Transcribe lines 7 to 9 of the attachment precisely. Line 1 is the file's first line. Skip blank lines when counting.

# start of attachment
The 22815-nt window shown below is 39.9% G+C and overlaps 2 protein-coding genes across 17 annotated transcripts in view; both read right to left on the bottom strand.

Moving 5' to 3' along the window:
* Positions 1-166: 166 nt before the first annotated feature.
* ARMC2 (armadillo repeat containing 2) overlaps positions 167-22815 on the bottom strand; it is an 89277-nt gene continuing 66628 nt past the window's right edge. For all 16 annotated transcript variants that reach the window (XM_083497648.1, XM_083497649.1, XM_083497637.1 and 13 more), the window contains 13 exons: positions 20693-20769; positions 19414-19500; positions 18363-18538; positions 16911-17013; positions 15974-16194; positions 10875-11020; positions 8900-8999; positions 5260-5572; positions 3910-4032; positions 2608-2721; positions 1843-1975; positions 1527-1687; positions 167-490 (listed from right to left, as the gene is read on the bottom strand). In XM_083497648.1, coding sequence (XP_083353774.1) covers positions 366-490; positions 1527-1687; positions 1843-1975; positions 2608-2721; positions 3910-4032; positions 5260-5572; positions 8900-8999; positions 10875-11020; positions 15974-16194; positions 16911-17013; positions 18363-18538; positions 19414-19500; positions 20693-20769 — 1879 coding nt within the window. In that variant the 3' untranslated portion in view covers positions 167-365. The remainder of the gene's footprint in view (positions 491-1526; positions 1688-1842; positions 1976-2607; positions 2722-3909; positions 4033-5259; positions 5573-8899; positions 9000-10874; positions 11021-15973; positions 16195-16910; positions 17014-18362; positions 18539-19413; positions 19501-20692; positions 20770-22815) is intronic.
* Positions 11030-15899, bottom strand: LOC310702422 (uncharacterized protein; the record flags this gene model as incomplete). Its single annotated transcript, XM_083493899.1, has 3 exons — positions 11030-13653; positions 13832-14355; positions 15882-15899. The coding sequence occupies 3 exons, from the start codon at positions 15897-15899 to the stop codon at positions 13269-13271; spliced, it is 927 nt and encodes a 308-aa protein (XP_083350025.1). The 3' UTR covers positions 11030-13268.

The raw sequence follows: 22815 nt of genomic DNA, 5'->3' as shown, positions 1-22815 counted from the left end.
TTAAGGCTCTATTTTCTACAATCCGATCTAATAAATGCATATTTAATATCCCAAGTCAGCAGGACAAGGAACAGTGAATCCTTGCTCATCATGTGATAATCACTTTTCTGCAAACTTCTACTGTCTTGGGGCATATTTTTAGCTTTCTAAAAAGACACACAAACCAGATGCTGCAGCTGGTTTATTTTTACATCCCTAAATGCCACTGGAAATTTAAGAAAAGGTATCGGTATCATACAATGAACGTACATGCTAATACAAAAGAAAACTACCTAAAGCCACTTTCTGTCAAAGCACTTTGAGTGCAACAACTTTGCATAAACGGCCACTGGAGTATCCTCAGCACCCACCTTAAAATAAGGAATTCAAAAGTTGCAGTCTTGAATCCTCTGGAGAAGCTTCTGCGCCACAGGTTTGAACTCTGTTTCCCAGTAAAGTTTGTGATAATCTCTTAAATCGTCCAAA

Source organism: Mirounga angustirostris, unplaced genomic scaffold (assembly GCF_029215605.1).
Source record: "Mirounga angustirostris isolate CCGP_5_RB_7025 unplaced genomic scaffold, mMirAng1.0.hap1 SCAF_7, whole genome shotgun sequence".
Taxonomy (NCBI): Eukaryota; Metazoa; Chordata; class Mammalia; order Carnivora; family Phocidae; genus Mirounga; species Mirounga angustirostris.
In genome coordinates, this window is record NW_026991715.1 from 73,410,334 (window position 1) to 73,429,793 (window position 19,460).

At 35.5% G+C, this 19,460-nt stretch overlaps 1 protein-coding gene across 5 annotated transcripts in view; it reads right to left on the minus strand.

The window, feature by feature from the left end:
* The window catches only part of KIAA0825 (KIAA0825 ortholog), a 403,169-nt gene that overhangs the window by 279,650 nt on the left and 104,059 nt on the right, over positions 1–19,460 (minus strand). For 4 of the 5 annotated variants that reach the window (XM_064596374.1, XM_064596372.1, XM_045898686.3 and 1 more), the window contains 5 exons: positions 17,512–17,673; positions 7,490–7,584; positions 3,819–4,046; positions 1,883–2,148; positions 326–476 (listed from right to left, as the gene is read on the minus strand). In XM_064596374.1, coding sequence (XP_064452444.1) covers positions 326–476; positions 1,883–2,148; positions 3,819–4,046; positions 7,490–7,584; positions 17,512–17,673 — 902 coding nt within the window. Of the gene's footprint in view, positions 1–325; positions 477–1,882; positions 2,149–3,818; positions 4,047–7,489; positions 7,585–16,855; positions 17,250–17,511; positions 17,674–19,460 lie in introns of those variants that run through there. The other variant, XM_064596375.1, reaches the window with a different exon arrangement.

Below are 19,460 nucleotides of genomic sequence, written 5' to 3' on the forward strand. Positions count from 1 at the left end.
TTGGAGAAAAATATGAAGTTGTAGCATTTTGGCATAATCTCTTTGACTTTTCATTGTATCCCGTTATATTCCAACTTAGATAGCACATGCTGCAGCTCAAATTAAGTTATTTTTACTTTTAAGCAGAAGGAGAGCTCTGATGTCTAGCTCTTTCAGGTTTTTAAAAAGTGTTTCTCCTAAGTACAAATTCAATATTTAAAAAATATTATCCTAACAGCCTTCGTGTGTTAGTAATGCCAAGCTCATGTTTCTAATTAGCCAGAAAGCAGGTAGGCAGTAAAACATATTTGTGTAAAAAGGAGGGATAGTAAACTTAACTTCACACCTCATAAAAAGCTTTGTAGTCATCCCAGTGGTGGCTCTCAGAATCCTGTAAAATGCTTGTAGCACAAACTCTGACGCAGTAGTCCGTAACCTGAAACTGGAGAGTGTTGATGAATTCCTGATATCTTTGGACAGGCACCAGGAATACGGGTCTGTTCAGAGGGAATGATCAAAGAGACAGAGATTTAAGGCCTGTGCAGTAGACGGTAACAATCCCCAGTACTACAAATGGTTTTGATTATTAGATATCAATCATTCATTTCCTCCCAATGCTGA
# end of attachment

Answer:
TTAAGGCTCTATTTTCTACAATCCGATCTAATAAATGCATATTTAATATCCCAAGTCAGCAGGACAAGGAACAGTGAATCCTTGCTCATCATGTGATAATCACTTTTCTGCAAACTTCTACTGTCTTGGGGCATATTTTTAGCTTTCTAAAAAGACACACAAACCAGATGCTGCAGCTGGTTTATTTTTACATCCCTAAATGCCACTGGAAATTTAAGAAAAGGTATCGGTATCATACAATGAACGTACATGCTAATACAAAAGAAAACTACCTAAAGCCACTTTCTGTCAAAGCACTTTGAGTGCAACAACTTTGCATAAACGGCCACTGGAGTATCCTCAGCACCCACCTTAAAATAAGGAATTCAAAAGTTGCAGTCTTGAATCCTCTGGAGAAGCTTCTGCGCCACAGGTTTGAACTCTGTTTCCCAGTAAAGTTTGTGATAATCTCTTAAATCGTCCAAA

Source organism: Mirounga angustirostris, unplaced genomic scaffold (assembly GCF_029215605.1).
Source record: "Mirounga angustirostris isolate CCGP_5_RB_7025 unplaced genomic scaffold, mMirAng1.0.hap1 SCAF_7, whole genome shotgun sequence".